A 16-year-old reader wants to know how she can get her own credit card. The answer: with a little help from mom or dad.
Dear Opening Credits,
I’m 16 and want a credit card. How can I get one? How else could I build my credit at my age? — Kristina
Sigh. You’re a girl after my own heart, Kristina. Though I didn’t really become fascinated by personal finance until my college years — living on pennies inspires imaginative budgeting — I think it’s fantastic that you’re thinking about these issues at such an early age.
Be aware that there are two basic reasons to get a credit card. The first is to have a safe, convenient way to purchase the items you want and need to buy. The second is what you mentioned — to create a credit history. A long, positive record of using credit paves the way for all sorts of fabulous things, from obtaining inexpensive loans for cars and homes to being appealing to landlords and employers to gaining access to premium plastic equipped with very cool perks.
I’m sorry to say that getting a credit card on your own may not be so easy. In general, minors cannot enter into legally binding contracts — which is what credit accounts are — so an individually held card is probably not an option for you right now.
There may be another way, though, to build a credit history before you turn 18. It’s by “piggybacking” on someone else’s credit card account as an authorized user. This means you’d have a credit card with your name on it and enjoy charging privileges, but because the account wasn’t granted to you based on your financial information and credit history, the ultimate payment responsibility would fall on the actual account holder’s shoulders.
Now, I only recommend these types of joint accounts with extreme caution as they carry considerable risk to all concerned. The payment activity and account balance history appears on each cardholder’s credit report, so if any of you mess up (pay late, charge over the credit limit, etc.), everybody’s reputation suffers. However, as long as all parties use the account responsibly, it can work.
Your parents are the obvious choice to approach about being added as an authorized user. However, before you do, become perfectly clear about how to use a credit card well. The directions are actually quite easy — a lot of adults just overcomplicate it. All you need to do is charge the amount you will (not can, will) repay when you get the bill. If, for some reason, you would be handling the account management side, pay on time and read every statement for account changes, errors and identity theft issues. If you spot or anticipate problems, address them with your credit issuer immediately.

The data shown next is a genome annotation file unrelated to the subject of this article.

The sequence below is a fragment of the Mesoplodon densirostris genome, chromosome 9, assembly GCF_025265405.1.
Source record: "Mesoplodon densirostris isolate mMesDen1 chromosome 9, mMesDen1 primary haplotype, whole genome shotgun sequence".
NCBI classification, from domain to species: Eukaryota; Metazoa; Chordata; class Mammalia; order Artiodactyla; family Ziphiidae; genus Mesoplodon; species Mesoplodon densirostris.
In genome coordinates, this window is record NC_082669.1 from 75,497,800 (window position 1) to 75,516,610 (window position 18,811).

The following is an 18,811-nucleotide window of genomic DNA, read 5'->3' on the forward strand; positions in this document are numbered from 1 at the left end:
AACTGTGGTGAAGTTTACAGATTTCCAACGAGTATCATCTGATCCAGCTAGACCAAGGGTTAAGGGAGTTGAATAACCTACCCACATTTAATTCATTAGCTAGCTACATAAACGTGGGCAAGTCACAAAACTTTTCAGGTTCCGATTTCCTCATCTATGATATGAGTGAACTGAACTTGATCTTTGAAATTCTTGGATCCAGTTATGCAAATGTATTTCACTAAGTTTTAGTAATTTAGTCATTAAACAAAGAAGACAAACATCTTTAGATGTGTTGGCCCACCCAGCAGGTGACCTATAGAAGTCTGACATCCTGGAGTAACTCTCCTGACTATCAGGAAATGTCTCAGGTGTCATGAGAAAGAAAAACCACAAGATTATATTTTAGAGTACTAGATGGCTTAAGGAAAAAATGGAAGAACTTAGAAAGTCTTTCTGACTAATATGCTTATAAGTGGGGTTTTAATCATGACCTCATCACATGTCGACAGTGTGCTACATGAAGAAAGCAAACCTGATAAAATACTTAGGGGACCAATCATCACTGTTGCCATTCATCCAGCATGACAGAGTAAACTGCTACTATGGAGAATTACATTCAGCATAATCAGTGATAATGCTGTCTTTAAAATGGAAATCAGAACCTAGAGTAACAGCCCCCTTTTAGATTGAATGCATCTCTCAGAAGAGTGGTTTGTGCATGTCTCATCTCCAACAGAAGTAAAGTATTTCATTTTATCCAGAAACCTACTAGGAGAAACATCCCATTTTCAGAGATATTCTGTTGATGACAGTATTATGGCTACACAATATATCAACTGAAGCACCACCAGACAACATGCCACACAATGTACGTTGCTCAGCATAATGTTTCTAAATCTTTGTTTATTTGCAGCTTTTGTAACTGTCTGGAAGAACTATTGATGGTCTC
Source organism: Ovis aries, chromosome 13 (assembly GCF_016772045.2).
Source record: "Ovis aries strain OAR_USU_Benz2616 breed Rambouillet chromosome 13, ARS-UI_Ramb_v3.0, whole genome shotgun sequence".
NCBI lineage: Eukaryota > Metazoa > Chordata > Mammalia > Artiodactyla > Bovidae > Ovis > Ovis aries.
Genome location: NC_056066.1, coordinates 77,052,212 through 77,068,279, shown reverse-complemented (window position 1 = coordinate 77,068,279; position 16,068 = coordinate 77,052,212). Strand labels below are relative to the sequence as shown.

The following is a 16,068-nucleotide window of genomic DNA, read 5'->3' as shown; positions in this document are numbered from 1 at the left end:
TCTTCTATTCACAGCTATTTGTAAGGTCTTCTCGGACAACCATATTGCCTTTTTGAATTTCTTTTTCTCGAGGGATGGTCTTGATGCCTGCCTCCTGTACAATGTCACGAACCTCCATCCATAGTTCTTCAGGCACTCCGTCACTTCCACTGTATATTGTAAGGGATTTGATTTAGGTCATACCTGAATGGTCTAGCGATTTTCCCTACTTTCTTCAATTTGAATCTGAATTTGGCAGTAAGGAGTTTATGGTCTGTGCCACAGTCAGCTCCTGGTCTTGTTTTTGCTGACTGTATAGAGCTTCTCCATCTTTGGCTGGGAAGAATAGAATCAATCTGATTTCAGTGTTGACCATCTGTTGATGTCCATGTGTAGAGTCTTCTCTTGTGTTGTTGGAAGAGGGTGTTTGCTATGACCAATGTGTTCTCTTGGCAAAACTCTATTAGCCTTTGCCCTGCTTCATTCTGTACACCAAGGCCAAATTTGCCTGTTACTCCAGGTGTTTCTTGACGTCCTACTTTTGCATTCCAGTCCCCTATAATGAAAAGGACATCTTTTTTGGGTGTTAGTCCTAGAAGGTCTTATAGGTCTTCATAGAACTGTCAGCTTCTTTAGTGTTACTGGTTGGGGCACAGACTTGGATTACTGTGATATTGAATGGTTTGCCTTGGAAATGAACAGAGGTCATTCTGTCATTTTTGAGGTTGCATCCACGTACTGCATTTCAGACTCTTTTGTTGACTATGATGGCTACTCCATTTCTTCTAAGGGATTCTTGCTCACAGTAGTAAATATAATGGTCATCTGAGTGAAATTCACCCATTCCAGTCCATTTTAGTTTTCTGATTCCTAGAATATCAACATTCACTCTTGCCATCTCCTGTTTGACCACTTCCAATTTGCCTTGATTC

Believe you can handle that? Then have a formal talk with your parents and explain what you want and why you want it. Let them know that you recognize how to use credit correctly, and ask that they add you to one of their accounts. The discussion should include:
- What you’d like to use the card for.
- Whether you need permission before charging certain or all items.
- What the consequences for misuse are.
If each of you agrees to the terms, follow it up with a written and signed contract. Then your parents would need to contact their credit card company and request you be added as an authorized user. A card sporting your name will soon be mailed to them.
In the event that your parents do not consent to the deal, I wouldn’t blame them and neither should you. Credit is serious business, and it’s sensible for them to be highly protective of their finances and credit report.
So what can you do? Well, thank them for their time, say you understand why they denied your request, and tell them that you’d like to review the deal again a year from now. During that time, take initiative and prove your trustworthiness: get a part-time job, save your earnings, borrow a little from them here and there and pay them back on time — or even better, early. While these actions won’t do a thing for your consumer credit file, your rating as a dependable and money-smart daughter will surely rise.
See related: Piggybacking, meant to jump-start credit, can backfire, Authorized users don’t have to pay for cardholder missteps